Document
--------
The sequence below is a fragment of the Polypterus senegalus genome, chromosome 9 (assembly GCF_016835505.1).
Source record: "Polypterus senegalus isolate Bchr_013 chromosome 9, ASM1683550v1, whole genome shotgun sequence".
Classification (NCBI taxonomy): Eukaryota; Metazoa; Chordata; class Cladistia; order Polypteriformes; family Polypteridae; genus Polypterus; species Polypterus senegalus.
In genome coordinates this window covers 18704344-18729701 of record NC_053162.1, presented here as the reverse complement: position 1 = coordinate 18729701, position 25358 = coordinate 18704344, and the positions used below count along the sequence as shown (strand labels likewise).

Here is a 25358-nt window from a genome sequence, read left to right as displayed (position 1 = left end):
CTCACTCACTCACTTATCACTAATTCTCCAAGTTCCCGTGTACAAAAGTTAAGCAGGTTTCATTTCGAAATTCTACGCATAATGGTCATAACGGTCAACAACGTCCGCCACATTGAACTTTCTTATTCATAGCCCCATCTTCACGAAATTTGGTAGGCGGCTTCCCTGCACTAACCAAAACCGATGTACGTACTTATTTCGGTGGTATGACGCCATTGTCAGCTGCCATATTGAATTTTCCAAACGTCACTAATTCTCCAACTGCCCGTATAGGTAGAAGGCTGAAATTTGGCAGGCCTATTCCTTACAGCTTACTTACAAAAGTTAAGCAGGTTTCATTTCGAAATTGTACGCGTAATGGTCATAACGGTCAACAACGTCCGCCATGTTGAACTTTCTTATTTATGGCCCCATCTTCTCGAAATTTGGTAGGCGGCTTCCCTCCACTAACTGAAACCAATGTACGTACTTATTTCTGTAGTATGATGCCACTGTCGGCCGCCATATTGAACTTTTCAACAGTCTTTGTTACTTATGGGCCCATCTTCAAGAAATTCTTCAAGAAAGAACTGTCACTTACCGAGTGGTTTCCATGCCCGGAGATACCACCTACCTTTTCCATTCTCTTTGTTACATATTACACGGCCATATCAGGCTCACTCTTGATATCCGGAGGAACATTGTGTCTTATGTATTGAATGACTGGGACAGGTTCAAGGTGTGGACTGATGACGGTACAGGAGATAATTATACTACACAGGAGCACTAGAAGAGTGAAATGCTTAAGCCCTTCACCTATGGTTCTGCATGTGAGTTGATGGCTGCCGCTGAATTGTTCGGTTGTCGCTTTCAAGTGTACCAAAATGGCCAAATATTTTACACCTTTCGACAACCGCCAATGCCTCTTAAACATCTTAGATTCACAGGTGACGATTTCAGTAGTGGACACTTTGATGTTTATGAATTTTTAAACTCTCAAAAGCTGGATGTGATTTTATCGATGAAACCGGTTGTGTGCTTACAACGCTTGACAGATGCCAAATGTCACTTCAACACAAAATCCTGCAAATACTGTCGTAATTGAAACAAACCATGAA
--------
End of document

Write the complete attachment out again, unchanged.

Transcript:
The sequence below is a fragment of the Polypterus senegalus genome, chromosome 9 (assembly GCF_016835505.1).
Source record: "Polypterus senegalus isolate Bchr_013 chromosome 9, ASM1683550v1, whole genome shotgun sequence".
Classification (NCBI taxonomy): Eukaryota; Metazoa; Chordata; class Cladistia; order Polypteriformes; family Polypteridae; genus Polypterus; species Polypterus senegalus.
In genome coordinates this window covers 18704344-18729701 of record NC_053162.1, presented here as the reverse complement: position 1 = coordinate 18729701, position 25358 = coordinate 18704344, and the positions used below count along the sequence as shown (strand labels likewise).

Here is a 25358-nt window from a genome sequence, read left to right as displayed (position 1 = left end):
CTCACTCACTCACTTATCACTAATTCTCCAAGTTCCCGTGTACAAAAGTTAAGCAGGTTTCATTTCGAAATTCTACGCATAATGGTCATAACGGTCAACAACGTCCGCCACATTGAACTTTCTTATTCATAGCCCCATCTTCACGAAATTTGGTAGGCGGCTTCCCTGCACTAACCAAAACCGATGTACGTACTTATTTCGGTGGTATGACGCCATTGTCAGCTGCCATATTGAATTTTCCAAACGTCACTAATTCTCCAACTGCCCGTATAGGTAGAAGGCTGAAATTTGGCAGGCCTATTCCTTACAGCTTACTTACAAAAGTTAAGCAGGTTTCATTTCGAAATTGTACGCGTAATGGTCATAACGGTCAACAACGTCCGCCATGTTGAACTTTCTTATTTATGGCCCCATCTTCTCGAAATTTGGTAGGCGGCTTCCCTCCACTAACTGAAACCAATGTACGTACTTATTTCTGTAGTATGATGCCACTGTCGGCCGCCATATTGAACTTTTCAACAGTCTTTGTTACTTATGGGCCCATCTTCAAGAAATTCTTCAAGAAAGAACTGTCACTTACCGAGTGGTTTCCATGCCCGGAGATACCACCTACCTTTTCCATTCTCTTTGTTACATATTACACGGCCATATCAGGCTCACTCTTGATATCCGGAGGAACATTGTGTCTTATGTATTGAATGACTGGGACAGGTTCAAGGTGTGGACTGATGACGGTACAGGAGATAATTATACTACACAGGAGCACTAGAAGAGTGAAATGCTTAAGCCCTTCACCTATGGTTCTGCATGTGAGTTGATGGCTGCCGCTGAATTGTTCGGTTGTCGCTTTCAAGTGTACCAAAATGGCCAAATATTTTACACCTTTCGACAACCGCCAATGCCTCTTAAACATCTTAGATTCACAGGTGACGATTTCAGTAGTGGACACTTTGATGTTTATGAATTTTTAAACTCTCAAAAGCTGGATGTGATTTTATCGATGAAACCGGTTGTGTGCTTACAACGCTTGACAGATGCCAAATGTCACTTCAACACAAAATCCTGCAAATACTGTCGTAATTGAAACAAACCATGAA